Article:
Books -- reading and writing.
Home, cooking, the weather.
And whatever connections I can make between these chapters of my life.

Tuesday, May 24, 2016

Studying a Book

I'll admit to worrying when young readers are asked to over-analyze literature. 
When I was a school librarian, I loved book discussions and exuberant exchanges of ideas between students. But as far as delving too deeply into theme or word meanings, I admit to being a little on poet Billy Collins's side here.

CLICK HERE if you're not sure what he has to say about that.

But then something happened. Several schools in Washington state adopted the "Read Side by Side" curriculum, which includes my middle-grade novel, GLORY BE. Other places and classes used my books for read-alouds, book groups, and all sorts of discussions.

And I started getting letters from readers. Many asked thoughtful questions. Some were downright funny, in a very good way.

These two are about food.
If they only knew how many references I edited out over the years. 
The writer of the second letter would have really been hungry!

But there are a lot of serious questions, which make me realize my book is helping these young readers navigate new territory. 
This makes me very proud.

Some send illustrations.

And then you get a photo from a class that's read your book. 
Santa could not have brought a better gift.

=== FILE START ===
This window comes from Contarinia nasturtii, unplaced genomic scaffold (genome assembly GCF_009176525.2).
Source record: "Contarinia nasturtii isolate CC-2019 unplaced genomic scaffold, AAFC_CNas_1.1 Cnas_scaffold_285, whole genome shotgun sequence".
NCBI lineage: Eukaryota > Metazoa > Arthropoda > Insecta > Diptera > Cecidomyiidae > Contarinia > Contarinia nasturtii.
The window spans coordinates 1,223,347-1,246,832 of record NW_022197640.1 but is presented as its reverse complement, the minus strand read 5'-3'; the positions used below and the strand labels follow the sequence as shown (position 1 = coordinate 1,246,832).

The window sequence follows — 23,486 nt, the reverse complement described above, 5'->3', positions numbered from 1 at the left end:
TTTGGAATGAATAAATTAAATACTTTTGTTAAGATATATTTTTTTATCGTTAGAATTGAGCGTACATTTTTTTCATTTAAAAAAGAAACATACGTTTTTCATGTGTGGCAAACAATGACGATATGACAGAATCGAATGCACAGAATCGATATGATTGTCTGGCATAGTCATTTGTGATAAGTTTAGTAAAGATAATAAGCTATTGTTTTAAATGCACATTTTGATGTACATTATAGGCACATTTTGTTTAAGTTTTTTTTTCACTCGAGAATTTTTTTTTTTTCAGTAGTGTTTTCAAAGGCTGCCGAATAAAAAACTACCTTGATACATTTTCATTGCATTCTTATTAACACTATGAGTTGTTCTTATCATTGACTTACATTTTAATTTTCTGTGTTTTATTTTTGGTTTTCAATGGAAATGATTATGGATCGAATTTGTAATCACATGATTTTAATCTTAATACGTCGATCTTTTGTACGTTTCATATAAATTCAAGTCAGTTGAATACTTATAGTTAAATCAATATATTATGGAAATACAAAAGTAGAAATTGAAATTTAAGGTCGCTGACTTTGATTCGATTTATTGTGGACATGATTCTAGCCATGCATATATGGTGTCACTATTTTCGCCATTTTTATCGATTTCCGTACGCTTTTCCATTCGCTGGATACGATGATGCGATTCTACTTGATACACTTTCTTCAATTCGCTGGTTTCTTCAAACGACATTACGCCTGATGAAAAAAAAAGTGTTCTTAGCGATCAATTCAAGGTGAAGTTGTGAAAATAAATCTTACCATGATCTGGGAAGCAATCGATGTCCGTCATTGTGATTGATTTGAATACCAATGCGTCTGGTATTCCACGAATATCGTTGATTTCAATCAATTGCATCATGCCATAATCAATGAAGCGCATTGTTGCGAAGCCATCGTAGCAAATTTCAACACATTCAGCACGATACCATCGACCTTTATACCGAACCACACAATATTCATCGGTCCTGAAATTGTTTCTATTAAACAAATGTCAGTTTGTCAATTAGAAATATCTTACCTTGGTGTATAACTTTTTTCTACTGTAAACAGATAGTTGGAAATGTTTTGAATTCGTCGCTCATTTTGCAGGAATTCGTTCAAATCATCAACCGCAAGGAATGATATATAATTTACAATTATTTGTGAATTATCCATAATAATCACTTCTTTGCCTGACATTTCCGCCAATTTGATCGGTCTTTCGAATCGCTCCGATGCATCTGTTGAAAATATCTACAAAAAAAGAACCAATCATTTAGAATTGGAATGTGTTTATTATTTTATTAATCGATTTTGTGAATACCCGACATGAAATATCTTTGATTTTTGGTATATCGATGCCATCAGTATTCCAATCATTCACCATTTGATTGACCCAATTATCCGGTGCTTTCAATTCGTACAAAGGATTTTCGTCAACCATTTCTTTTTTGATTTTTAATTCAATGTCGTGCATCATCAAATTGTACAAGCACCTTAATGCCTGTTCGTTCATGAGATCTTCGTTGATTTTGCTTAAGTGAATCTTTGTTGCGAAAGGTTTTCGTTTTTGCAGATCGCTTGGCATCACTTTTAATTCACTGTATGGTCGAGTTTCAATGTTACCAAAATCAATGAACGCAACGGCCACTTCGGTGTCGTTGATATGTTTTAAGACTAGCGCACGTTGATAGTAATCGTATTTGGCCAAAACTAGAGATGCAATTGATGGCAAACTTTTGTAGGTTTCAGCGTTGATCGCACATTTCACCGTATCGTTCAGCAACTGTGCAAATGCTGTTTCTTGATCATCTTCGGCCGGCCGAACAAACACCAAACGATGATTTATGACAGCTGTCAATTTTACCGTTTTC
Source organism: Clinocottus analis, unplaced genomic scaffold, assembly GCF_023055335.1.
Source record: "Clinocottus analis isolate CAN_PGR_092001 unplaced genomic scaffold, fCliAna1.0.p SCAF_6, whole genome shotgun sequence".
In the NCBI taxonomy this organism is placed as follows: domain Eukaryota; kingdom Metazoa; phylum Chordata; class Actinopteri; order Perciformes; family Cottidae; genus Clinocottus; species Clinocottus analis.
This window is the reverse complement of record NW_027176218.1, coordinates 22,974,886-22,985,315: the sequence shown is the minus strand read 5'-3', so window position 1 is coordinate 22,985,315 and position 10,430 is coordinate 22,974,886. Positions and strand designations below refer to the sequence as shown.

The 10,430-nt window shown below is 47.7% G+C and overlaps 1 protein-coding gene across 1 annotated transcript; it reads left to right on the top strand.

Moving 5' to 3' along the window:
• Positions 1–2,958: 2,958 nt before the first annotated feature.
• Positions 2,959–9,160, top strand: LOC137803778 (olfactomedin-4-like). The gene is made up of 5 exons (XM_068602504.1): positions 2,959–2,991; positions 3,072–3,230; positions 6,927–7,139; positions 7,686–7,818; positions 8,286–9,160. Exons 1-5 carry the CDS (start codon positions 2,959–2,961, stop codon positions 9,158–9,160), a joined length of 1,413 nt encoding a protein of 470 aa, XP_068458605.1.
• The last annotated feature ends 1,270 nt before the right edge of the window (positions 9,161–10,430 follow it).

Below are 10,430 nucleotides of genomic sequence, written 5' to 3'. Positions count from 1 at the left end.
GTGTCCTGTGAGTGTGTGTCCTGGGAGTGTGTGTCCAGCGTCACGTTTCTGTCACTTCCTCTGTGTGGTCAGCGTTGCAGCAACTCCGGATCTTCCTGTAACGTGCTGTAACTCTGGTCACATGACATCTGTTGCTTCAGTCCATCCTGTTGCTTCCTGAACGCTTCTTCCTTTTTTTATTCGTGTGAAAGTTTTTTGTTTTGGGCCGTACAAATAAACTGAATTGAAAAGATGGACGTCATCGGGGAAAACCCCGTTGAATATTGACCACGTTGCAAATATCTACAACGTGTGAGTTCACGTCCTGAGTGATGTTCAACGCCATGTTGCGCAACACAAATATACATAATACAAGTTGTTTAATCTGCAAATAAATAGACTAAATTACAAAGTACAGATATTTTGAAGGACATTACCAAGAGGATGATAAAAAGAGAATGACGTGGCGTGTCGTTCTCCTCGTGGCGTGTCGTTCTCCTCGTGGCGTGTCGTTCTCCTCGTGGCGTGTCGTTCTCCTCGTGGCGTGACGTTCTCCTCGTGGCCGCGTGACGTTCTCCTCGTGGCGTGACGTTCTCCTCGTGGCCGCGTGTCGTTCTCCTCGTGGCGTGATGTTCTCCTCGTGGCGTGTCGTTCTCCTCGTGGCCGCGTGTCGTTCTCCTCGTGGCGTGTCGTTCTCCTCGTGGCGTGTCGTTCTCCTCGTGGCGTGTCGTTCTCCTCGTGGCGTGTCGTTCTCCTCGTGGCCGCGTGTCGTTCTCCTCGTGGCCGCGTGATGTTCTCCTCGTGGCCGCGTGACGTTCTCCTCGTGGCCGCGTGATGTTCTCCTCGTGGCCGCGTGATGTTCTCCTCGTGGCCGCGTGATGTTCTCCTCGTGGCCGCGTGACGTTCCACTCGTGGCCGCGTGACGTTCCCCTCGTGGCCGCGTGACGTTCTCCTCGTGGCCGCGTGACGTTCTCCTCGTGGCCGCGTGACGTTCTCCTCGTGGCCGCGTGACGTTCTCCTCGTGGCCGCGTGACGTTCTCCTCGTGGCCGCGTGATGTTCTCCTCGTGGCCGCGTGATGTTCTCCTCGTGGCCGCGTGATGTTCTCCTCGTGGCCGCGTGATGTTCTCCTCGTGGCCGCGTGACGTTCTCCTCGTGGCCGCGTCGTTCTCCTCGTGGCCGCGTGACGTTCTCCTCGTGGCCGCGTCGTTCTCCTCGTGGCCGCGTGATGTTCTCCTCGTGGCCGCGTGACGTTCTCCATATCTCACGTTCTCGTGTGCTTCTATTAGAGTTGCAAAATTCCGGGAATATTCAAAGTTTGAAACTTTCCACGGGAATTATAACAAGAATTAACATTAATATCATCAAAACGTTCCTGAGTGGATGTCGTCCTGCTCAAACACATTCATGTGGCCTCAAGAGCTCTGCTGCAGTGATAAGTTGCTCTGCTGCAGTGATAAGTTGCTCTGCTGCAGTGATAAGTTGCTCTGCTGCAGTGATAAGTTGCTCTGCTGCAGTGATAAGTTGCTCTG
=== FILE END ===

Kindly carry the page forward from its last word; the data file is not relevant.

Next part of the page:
And another from the letter-writers. (I sent them bookmarks along with my answer.)


In case anybody's still reading (and I know it's a long post), I'm going to quote an email from one teacher who'd used Read Side-by-Side, and my book:

The books that we read throughout the year as part of this curriculum all revolve around the issue of power.  We started the year reading Poppy by Avi, then read The War with Grandpa written by David Kimmel Smith, Martin Luther King, Jr. by Rob Lloyd Jones, your book Glory Be and finally Maniac Magee by Jerry Spinelli.  All of the books are slightly above grade level which is why they are read alouds, but the kids all have their own copies.  During reading time, we stop and take notes about characters and character traits based on evidence from the text and inferences from the text, we make predictions based on evidence, talk about the problems the characters encounter in the book, the setting, and relate the story to outside readings. 

The jump from “learning to read” to “reading to learn” between 2nd and 3rd grades is a big one.  I’ve loved how through this curriculum and fabulous books like yours, my students have learned to love reading and the beautiful subtleties of weaving a wonderful story like Glory Be.  When we read the part about Laura’s sock being found at the public pool, some of the students naturally thought she trashed the locker room.  We went back to our character lists and character traits lists and asked ourselves, “Does what we know about Laura so far support that thought that she trashed the locker room?  If not, how would someone have gotten her sock?”  When we looked back to the kickball scene and reread the part about J.T. nodding to Frankie, it was electric in the classroom!  We all had goosebumps realizing the beauty of that subtle hint and the depth of your writing.

This is why we keep writing, isn't it. 
For that moment one student or a whole classroom might get goosebumps. 
I know the feeling. It's very hard to write those moments. 

I would love to hear your thoughts on writing goosebump moments. 
Or reading them with your students.


Carol Baldwin said...

Congratulations, Augusta. You must be so proud of all these readers!!

Augusta Scattergood said...

Very proud!